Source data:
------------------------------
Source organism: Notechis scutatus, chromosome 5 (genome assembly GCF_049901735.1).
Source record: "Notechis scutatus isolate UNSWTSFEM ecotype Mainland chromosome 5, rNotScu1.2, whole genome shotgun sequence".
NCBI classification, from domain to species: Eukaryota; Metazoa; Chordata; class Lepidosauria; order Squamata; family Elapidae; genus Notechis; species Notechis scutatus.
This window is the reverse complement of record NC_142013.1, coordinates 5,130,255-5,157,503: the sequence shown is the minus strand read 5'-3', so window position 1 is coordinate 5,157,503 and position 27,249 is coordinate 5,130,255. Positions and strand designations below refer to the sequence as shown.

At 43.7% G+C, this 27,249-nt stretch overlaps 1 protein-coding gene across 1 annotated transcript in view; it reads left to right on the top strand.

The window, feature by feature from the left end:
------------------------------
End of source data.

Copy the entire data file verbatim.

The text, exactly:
Source organism: Notechis scutatus, chromosome 5 (genome assembly GCF_049901735.1).
Source record: "Notechis scutatus isolate UNSWTSFEM ecotype Mainland chromosome 5, rNotScu1.2, whole genome shotgun sequence".
NCBI classification, from domain to species: Eukaryota; Metazoa; Chordata; class Lepidosauria; order Squamata; family Elapidae; genus Notechis; species Notechis scutatus.
This window is the reverse complement of record NC_142013.1, coordinates 5,130,255-5,157,503: the sequence shown is the minus strand read 5'-3', so window position 1 is coordinate 5,157,503 and position 27,249 is coordinate 5,130,255. Positions and strand designations below refer to the sequence as shown.

At 43.7% G+C, this 27,249-nt stretch overlaps 1 protein-coding gene across 1 annotated transcript in view; it reads left to right on the top strand.

The window, feature by feature from the left end: